Cable giant and broadband provider Comcast
getting into the bundled services game by rolling out built-in personal firewall
software for its high-speed data customers.
In an alliance with security software maker Network Associates
, the number one cable provider has begun offering advanced
personal firewall services through Network Associates’ McAfee anti-virus and
Comcast said its high-speed Internet customers can receive the “McAfee
Personal Firewall” service at no additional cost for one year. It gives
customers access to the McAfee SecurityCenter, which provides users with
real-time updates about alerts and security threats, along with anti-virus
scanning and anti-spam features.
Comcast’s announcement puts McAfee’s personal firewall services into
play among broadband companies in recent weeks. AOL’s enhanced broadband
service, which it just rolled out on
March 31st, also includes the McAfee Personal Firewall service bundled
into the monthly price for AOL for Broadband users.
The firewall service for Comcast’s broadband customers is not expected to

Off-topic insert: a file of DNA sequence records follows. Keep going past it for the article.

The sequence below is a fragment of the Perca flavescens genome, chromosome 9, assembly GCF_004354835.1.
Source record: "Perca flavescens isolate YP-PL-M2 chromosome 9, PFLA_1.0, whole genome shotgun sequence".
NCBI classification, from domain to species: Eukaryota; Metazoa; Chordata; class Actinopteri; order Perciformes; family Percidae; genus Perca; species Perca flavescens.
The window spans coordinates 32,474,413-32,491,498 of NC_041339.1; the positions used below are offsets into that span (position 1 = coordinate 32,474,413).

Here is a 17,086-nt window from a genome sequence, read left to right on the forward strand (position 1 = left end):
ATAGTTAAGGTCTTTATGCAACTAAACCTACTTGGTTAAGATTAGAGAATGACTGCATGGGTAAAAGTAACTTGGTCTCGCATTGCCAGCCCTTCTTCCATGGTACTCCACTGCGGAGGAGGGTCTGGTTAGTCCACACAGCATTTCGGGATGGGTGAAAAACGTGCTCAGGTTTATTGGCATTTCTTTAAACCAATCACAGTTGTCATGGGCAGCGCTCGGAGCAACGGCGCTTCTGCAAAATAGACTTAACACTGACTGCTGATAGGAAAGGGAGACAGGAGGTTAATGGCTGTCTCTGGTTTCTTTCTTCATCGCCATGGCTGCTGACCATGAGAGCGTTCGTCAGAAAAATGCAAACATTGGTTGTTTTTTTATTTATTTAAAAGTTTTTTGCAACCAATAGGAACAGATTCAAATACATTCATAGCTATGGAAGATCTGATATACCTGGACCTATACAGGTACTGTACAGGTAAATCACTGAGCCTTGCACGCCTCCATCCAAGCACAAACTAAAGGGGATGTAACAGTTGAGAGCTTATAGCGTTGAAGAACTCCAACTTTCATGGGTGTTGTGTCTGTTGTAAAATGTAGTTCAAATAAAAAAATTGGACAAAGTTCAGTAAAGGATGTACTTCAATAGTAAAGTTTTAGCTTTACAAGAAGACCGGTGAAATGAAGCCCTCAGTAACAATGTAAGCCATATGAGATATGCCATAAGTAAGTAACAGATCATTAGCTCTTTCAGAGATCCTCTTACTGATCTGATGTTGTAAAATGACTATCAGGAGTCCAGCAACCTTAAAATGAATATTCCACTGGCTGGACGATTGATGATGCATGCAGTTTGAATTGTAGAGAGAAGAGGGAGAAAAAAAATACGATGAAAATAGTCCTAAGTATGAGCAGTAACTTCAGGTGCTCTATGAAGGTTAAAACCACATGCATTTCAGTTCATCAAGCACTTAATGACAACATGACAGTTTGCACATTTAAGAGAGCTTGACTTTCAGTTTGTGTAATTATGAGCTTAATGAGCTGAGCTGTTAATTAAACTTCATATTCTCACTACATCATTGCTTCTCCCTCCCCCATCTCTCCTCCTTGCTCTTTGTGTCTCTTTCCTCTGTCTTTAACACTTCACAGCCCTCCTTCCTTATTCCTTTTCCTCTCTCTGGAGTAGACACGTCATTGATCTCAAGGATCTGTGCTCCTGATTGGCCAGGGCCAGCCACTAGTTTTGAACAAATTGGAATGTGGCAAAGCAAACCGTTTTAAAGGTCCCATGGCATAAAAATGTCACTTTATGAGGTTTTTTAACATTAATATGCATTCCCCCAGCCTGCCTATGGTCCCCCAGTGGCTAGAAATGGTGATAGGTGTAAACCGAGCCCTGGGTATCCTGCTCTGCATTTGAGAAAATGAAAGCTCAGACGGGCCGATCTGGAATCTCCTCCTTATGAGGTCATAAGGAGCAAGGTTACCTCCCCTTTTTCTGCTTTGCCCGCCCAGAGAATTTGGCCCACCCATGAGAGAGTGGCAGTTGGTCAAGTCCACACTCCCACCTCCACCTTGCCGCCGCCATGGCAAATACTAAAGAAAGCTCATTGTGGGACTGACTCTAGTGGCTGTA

be the last bundled firewall offering among ISPs either, as access providers
see the addition of extra security features as a way to make the transition
to signing up for broadband easier for customers. And it gives them one more way to differentiate their range of offerings, as ISPs of all stripes increasingly offer tiered packages of data services.
Comcast said the McAfee Personal Firewall helps provide protection from a
variety of online threats including blocking hackers from unauthorized
access through real-time security updates that are managed by McAfee, and
watching out for hackers that may try to use an unsuspecting computer as an
agent to launch attacks elsewhere.
Since it merged with AT&T Broadband’s high-speed data operations at the
end of 2002, Comcast has said it expects to be servicing five million
broadband subscribers by the end of 2003.
In February, in its first earnings release to reflect the merged cable companies, Comcast said its high-speed modem customers grew by 50 percent over the fourth quarter of 2001, bringing its year-end tally to more than 3.6 million high-speed subscribers among its merged systems. It expects to add another 1.2 million subscribers during the year, which would make it the largest broadband provider with five million, if it hits its year-end target.
According to Jupiter Research (which is owned by the same company that owns this publication) the residential broadband base is about 15.7 million subscribers.